We need to embrace tech-friendly policies on Mississippi’s Gulf Coast: Opinion

The Gulf Coast is known for many things – our beaches, our wildlife, our leisure and hospitality industry – and now for our burgeoning tech sector that has brought jobs, innovation, and growth to our local economy.

As a member of Mississippi’s Senate Technology Committee, I have seen firsthand the positive impact of the tech sector here on the Gulf Coast. One example is the Mississippi State University-led Mississippi Cyber Center, located on the Mississippi Gulf Coast Community College’s Harrison County Campus. As part of the Mississippi Cyber Initiative, this center has brought an initial state investment of $3.5 million and serves as a hub for a growing network of partners, including our own Keesler Air Force Base, across our state working to put Mississippi at the forefront of cybersecurity.

The Gulf Coast is also attracting tech companies from other corners of the U.S., like Ocean Aero, which relocated to Mississippi from San Diego in 2021. These companies bring new high-tech jobs, research opportunities, and industry development with them. These investments help foster a thriving economy and drive growth in our region.

I’m proud that the Magnolia State has chosen to welcome the tech sector with open arms. By supporting tech-friendly policies and investing in innovative programs, Mississippi has sent a clear message that tech companies can call our state home. We’ve worked hard to attract these companies that we believe will do right by Mississippians – but there’s still more to do.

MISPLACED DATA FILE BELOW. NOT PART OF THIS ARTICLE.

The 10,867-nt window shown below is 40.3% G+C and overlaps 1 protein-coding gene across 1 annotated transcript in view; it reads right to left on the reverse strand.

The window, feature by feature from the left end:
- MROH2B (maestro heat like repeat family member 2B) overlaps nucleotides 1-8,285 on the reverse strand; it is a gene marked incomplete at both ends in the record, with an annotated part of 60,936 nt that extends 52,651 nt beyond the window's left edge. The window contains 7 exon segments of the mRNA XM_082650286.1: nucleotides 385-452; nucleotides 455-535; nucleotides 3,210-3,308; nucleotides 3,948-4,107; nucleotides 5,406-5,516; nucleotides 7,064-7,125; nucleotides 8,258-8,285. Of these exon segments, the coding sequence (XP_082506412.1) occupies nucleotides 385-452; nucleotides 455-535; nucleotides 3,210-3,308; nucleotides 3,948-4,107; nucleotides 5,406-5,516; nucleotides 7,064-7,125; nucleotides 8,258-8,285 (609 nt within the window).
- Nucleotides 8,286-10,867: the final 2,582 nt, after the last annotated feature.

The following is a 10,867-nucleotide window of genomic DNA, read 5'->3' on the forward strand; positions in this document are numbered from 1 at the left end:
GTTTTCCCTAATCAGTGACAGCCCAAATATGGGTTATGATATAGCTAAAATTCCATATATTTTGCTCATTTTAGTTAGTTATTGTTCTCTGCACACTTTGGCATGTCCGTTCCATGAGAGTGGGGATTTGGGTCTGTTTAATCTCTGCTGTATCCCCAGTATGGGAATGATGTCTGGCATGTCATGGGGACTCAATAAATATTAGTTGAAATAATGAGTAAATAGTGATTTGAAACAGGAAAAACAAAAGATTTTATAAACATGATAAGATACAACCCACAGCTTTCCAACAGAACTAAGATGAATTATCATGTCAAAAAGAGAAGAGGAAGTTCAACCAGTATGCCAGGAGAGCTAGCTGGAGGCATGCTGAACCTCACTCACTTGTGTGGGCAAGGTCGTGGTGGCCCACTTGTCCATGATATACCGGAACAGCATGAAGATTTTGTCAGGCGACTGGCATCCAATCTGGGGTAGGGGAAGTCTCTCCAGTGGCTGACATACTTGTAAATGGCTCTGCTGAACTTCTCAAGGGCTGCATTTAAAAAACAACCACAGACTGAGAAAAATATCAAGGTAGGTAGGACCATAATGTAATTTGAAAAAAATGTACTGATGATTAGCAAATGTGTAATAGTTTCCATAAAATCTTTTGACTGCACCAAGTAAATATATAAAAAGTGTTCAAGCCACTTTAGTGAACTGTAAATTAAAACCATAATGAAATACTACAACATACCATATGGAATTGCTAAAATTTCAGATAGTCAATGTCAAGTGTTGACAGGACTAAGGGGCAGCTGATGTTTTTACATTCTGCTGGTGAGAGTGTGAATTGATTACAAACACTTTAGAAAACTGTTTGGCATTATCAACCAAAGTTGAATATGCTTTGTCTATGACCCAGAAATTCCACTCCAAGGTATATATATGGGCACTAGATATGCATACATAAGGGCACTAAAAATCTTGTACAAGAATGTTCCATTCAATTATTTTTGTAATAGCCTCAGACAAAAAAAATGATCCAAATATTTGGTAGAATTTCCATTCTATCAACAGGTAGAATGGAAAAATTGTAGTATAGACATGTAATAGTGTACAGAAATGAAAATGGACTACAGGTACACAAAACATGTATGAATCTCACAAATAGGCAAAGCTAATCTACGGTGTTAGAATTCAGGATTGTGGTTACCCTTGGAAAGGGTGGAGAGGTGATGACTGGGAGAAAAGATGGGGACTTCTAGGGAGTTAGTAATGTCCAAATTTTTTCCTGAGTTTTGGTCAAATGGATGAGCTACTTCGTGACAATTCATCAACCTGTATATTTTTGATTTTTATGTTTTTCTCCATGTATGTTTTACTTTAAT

It’s crucial that our state stands up to the Biden administration and its anti-tech policies that are stifling innovation and preventing regions like ours from reaching their fullest potential.

The current Department of Justice (DOJ) trial against Google is a prime example of these poor policy choices. The Biden administration alleges that Google is harming consumers by maintaining a dominant share of the search market. In essence, they are arguing that Google has worked too hard; become too successful; innovated too much.

This sends a bad message to companies and discourages competition in the tech space. If the government punishes the most successful company in its field, why should anyone else strive to be the best? In targeting Google for its successes, the administration is creating a chilling effect on innovation and depressing competition.

And yes, the implications of this lawsuit reach far and wide, but they hit close to home, too. Google employs hundreds of Mississippi workers and, in 2021, invested over $10 million in the state’s post-pandemic economic recovery. We need companies like Google – here in Mississippi and across the country.

Perhaps most concerning is that this is more than just an attack on a successful American company. This is a gross miscalculation that leaves the Gulf Coast and the rest of our country vulnerable to national security threats as other countries like China continue to innovate and reward, not punish, success in the tech space.

There are real issues out there that the administration needs to address. Curbing American innovation in the tech sector just isn’t one of them.

We must consider the implications of this kind of policy position here in Mississippi and take a different approach to preserve our progress and remain open to future opportunities. Let’s continue to embrace innovation and tech development here on the Gulf Coast. It’s the right thing to do.